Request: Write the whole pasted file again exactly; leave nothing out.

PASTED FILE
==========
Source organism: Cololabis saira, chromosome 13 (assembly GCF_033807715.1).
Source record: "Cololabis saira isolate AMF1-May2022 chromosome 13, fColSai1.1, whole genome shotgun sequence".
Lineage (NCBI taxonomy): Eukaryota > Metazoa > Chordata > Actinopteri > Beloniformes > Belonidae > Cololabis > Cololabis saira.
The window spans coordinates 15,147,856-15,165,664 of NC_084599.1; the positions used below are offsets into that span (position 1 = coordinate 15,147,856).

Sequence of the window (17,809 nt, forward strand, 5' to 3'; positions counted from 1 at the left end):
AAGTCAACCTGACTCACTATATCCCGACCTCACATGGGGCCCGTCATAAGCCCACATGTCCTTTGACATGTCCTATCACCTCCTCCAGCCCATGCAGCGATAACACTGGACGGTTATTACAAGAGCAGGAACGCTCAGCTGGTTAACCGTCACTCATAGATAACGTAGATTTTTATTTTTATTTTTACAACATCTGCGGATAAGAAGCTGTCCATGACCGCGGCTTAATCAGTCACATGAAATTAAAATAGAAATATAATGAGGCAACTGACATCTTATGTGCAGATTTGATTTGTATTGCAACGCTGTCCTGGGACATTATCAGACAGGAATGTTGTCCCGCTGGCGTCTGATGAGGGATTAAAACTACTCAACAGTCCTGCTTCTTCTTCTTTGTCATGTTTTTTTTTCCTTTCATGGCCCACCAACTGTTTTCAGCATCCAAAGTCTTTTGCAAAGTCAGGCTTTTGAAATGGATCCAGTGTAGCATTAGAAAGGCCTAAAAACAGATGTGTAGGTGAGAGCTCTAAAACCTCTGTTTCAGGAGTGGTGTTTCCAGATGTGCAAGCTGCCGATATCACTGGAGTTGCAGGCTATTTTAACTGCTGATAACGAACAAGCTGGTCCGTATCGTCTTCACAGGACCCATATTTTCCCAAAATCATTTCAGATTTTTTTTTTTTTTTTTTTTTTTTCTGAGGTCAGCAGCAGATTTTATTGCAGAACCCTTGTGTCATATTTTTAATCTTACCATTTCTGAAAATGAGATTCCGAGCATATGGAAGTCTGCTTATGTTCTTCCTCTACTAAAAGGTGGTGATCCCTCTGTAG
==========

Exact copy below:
Source organism: Cololabis saira, chromosome 13 (assembly GCF_033807715.1).
Source record: "Cololabis saira isolate AMF1-May2022 chromosome 13, fColSai1.1, whole genome shotgun sequence".
Lineage (NCBI taxonomy): Eukaryota > Metazoa > Chordata > Actinopteri > Beloniformes > Belonidae > Cololabis > Cololabis saira.
The window spans coordinates 15,147,856-15,165,664 of NC_084599.1; the positions used below are offsets into that span (position 1 = coordinate 15,147,856).

Sequence of the window (17,809 nt, forward strand, 5' to 3'; positions counted from 1 at the left end):
AAGTCAACCTGACTCACTATATCCCGACCTCACATGGGGCCCGTCATAAGCCCACATGTCCTTTGACATGTCCTATCACCTCCTCCAGCCCATGCAGCGATAACACTGGACGGTTATTACAAGAGCAGGAACGCTCAGCTGGTTAACCGTCACTCATAGATAACGTAGATTTTTATTTTTATTTTTACAACATCTGCGGATAAGAAGCTGTCCATGACCGCGGCTTAATCAGTCACATGAAATTAAAATAGAAATATAATGAGGCAACTGACATCTTATGTGCAGATTTGATTTGTATTGCAACGCTGTCCTGGGACATTATCAGACAGGAATGTTGTCCCGCTGGCGTCTGATGAGGGATTAAAACTACTCAACAGTCCTGCTTCTTCTTCTTTGTCATGTTTTTTTTTCCTTTCATGGCCCACCAACTGTTTTCAGCATCCAAAGTCTTTTGCAAAGTCAGGCTTTTGAAATGGATCCAGTGTAGCATTAGAAAGGCCTAAAAACAGATGTGTAGGTGAGAGCTCTAAAACCTCTGTTTCAGGAGTGGTGTTTCCAGATGTGCAAGCTGCCGATATCACTGGAGTTGCAGGCTATTTTAACTGCTGATAACGAACAAGCTGGTCCGTATCGTCTTCACAGGACCCATATTTTCCCAAAATCATTTCAGATTTTTTTTTTTTTTTTTTTTTTTTCTGAGGTCAGCAGCAGATTTTATTGCAGAACCCTTGTGTCATATTTTTAATCTTACCATTTCTGAAAATGAGATTCCGAGCATATGGAAGTCTGCTTATGTTCTTCCTCTACTAAAAGGTGGTGATCCCTCTGTAG